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Capsule colonoscopy vs CT colonography for patients with positive fecal occult blood tests

A study in the latest issue of Clinical Gastroenterology & Hepatology examines the accuracy of capsule colonoscopy and computed tomographic colonography in individuals with positive results from the fecal occult blood test.

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Computed tomographic colonography (CTC) is a reliable option for screening subjects who are unable or unwilling to undergo optical colonoscopy.

A colon capsule (PillCam Colon2 [CC2]) has shown promising results in detecting polyps larger than 6 mm.

Dr Emanuele Rondonotti and colleagues from Italy compared the accuracy of CC2 and CTC in identifying individuals with at least 1 polyp greater than 6 mm, and subjects’ attitude toward the procedures.

The team reported that 50 individuals with positive results from the immunochemical fecal occult blood test underwent CC2, CTC, and optical colonoscopy.

The unblinded colonoscopy was used as the reference standard.

78% of subjects said they preferred CC2 to CTC
Clinical Gastroenterology & Hepatology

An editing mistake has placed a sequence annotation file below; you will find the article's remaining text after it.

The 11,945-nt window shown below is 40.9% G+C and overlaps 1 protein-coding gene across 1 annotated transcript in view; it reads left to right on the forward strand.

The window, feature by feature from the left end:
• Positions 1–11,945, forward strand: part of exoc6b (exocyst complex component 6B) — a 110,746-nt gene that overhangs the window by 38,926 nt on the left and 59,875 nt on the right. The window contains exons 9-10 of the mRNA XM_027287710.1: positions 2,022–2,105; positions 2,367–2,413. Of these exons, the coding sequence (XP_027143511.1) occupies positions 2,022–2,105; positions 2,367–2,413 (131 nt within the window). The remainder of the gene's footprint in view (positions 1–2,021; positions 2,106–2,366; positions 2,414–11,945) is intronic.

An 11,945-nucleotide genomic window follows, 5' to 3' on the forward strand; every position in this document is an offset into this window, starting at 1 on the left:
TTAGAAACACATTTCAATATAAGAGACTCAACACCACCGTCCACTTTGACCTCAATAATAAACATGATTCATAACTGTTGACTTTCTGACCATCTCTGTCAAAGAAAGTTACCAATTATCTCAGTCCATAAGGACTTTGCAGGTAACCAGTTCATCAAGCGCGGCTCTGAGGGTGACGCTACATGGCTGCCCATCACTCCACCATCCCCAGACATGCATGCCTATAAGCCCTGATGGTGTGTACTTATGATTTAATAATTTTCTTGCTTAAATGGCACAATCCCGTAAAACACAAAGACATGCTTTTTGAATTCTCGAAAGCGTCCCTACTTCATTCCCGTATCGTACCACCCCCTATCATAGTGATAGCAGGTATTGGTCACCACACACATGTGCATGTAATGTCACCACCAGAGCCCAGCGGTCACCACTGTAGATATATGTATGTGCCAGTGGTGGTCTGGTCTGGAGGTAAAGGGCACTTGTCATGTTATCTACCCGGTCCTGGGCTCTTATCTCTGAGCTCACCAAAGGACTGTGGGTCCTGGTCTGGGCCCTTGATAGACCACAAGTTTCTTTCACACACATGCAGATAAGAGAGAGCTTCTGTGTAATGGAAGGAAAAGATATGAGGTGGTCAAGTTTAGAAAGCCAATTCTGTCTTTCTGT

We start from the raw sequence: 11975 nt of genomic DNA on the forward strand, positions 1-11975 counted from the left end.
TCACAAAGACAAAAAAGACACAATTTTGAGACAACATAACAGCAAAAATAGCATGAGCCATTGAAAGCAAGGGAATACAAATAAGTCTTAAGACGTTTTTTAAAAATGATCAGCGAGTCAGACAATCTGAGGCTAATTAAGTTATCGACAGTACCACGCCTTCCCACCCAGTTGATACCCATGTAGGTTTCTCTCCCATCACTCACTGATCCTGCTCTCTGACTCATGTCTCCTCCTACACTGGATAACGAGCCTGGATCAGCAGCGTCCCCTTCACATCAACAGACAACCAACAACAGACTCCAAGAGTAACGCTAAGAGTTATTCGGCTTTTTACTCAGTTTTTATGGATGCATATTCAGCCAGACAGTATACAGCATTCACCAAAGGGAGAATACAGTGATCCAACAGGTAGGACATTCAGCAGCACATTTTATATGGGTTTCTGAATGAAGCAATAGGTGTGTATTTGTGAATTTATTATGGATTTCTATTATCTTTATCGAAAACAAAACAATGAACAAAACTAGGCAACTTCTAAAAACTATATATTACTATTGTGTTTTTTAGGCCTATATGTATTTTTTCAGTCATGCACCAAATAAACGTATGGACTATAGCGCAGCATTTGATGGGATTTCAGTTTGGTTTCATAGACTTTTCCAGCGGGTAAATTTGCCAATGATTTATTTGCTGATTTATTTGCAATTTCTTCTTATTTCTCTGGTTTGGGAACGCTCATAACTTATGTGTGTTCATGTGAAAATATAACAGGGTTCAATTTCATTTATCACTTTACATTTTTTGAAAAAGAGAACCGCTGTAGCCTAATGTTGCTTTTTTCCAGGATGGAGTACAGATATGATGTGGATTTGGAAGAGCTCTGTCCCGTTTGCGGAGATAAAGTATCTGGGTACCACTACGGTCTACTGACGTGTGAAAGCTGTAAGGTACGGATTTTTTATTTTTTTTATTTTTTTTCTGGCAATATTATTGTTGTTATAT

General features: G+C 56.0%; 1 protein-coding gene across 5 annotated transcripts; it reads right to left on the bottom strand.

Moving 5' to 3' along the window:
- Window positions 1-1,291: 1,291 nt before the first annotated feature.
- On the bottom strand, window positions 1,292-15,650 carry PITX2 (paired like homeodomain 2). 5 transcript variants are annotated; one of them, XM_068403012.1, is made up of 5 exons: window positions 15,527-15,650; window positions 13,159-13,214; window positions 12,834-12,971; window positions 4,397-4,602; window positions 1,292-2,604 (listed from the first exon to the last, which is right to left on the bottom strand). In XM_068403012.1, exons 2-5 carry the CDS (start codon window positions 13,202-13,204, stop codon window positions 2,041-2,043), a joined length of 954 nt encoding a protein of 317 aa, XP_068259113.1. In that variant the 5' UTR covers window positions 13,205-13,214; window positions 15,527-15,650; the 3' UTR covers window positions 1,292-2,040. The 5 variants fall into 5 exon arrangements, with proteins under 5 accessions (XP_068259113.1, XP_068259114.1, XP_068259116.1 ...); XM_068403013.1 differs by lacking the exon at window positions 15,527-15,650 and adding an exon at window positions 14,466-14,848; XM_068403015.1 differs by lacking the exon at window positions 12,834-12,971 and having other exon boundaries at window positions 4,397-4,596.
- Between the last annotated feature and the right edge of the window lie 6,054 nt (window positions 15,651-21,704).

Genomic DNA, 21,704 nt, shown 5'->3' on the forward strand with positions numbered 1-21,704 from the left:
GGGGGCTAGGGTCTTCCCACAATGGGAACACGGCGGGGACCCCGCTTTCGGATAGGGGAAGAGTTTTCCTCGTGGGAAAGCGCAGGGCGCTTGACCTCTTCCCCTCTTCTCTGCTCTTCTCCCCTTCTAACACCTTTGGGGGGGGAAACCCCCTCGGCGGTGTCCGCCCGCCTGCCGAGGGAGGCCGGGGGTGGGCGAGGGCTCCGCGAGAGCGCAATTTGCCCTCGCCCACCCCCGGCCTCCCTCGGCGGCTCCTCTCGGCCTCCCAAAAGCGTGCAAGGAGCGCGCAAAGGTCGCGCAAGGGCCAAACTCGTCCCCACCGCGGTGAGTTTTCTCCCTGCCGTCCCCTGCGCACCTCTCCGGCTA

In a per-patient analysis, the accuracy of CC2 and CTC were assessed for individuals with at least 1 polyp 6 mm or larger.

Individuals were asked to choose which procedure they would be willing to repeat between CTC and CC2.

The research team found that the combination of optical colonoscopy, CTC, and CC2 identified 16 cases with at least 1 polyp 6 mm or larger.

The team noted that CTC identified the polyps with 88% sensitivity, 85% specificity, a 3.0 positive likelihood ratio, and a 0.07 negative likelihood ratio.

CC2 identified the polyps with 88% sensitivity, 88% specificity, a 3.75 positive likelihood ratio, and a 0.06 negative likelihood ratio.

The researchers observed that 78% of subjects said they preferred CC2 to CTC.

Dr Rondonotti's team commented, "CC2 and CTC detect polyps 6 mm and larger with high levels of accuracy."

"These techniques are effective in selecting iFOBT-positive individuals who do not need to be referred for colonoscopy."

"CC2 seems to be better tolerated than CTC, and could be a reliable alternative to CTC for iFOBT-positive individuals who are unable or unwilling to undergo optical colonoscopy."

Clin Gastroenterol Hepatol 2014: 12(8): 1303–1310
01 August 2014

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